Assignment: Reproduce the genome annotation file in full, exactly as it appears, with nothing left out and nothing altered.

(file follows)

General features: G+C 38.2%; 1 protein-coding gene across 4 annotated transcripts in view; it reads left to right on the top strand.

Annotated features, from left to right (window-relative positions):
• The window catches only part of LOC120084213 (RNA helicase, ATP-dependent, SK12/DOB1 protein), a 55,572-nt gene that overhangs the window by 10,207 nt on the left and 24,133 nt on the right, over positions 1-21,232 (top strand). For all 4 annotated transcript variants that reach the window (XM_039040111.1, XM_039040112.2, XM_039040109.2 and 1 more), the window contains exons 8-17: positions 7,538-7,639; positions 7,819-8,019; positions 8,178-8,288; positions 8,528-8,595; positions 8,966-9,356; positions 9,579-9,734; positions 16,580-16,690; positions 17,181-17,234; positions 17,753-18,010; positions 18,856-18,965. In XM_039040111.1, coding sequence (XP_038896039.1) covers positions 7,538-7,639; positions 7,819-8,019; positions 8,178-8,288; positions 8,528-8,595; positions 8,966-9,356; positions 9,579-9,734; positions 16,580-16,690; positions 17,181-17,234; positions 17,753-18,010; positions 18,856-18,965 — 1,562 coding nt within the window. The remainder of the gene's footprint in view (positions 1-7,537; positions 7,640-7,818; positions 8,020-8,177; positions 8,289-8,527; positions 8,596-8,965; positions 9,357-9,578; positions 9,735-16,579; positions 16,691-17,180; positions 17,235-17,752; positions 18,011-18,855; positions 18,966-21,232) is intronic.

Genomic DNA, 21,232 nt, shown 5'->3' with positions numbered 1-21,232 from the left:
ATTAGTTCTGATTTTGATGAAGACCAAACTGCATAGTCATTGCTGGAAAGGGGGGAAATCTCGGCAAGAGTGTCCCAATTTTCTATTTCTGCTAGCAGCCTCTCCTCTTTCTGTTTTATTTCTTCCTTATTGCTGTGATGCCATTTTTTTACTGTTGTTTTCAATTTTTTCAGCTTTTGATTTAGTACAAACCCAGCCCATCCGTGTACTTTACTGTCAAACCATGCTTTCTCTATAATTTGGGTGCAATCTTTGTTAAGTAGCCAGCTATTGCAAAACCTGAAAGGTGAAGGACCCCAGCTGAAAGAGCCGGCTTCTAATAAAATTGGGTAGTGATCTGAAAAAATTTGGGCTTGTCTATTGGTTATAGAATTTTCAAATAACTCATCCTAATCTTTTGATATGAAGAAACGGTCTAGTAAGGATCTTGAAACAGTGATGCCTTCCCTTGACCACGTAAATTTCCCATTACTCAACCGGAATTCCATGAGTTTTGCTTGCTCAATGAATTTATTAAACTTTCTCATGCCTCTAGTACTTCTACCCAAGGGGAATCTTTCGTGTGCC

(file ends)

General features: G+C 38.2%; 1 protein-coding gene across 4 annotated transcripts in view; it reads left to right on the top strand.

Annotated features, from left to right (window-relative positions):
• The window catches only part of LOC120084213 (RNA helicase, ATP-dependent, SK12/DOB1 protein), a 55,572-nt gene that overhangs the window by 10,207 nt on the left and 24,133 nt on the right, over positions 1-21,232 (top strand). For all 4 annotated transcript variants that reach the window (XM_039040111.1, XM_039040112.2, XM_039040109.2 and 1 more), the window contains exons 8-17: positions 7,538-7,639; positions 7,819-8,019; positions 8,178-8,288; positions 8,528-8,595; positions 8,966-9,356; positions 9,579-9,734; positions 16,580-16,690; positions 17,181-17,234; positions 17,753-18,010; positions 18,856-18,965. In XM_039040111.1, coding sequence (XP_038896039.1) covers positions 7,538-7,639; positions 7,819-8,019; positions 8,178-8,288; positions 8,528-8,595; positions 8,966-9,356; positions 9,579-9,734; positions 16,580-16,690; positions 17,181-17,234; positions 17,753-18,010; positions 18,856-18,965 — 1,562 coding nt within the window. The remainder of the gene's footprint in view (positions 1-7,537; positions 7,640-7,818; positions 8,020-8,177; positions 8,289-8,527; positions 8,596-8,965; positions 9,357-9,578; positions 9,735-16,579; positions 16,691-17,180; positions 17,235-17,752; positions 18,011-18,855; positions 18,966-21,232) is intronic.

Genomic DNA, 21,232 nt, shown 5'->3' with positions numbered 1-21,232 from the left:
ATTAGTTCTGATTTTGATGAAGACCAAACTGCATAGTCATTGCTGGAAAGGGGGGAAATCTCGGCAAGAGTGTCCCAATTTTCTATTTCTGCTAGCAGCCTCTCCTCTTTCTGTTTTATTTCTTCCTTATTGCTGTGATGCCATTTTTTTACTGTTGTTTTCAATTTTTTCAGCTTTTGATTTAGTACAAACCCAGCCCATCCGTGTACTTTACTGTCAAACCATGCTTTCTCTATAATTTGGGTGCAATCTTTGTTAAGTAGCCAGCTATTGCAAAACCTGAAAGGTGAAGGACCCCAGCTGAAAGAGCCGGCTTCTAATAAAATTGGGTAGTGATCTGAAAAAATTTGGGCTTGTCTATTGGTTATAGAATTTTCAAATAACTCATCCTAATCTTTTGATATGAAGAAACGGTCTAGTAAGGATCTTGAAACAGTGATGCCTTCCCTTGACCACGTAAATTTCCCATTACTCAACCGGAATTCCATGAGTTTTGCTTGCTCAATGAATTTATTAAACTTTCTCATGCCTCTAGTACTTCTACCCAAGGGGAATCTTTCGTGTGCC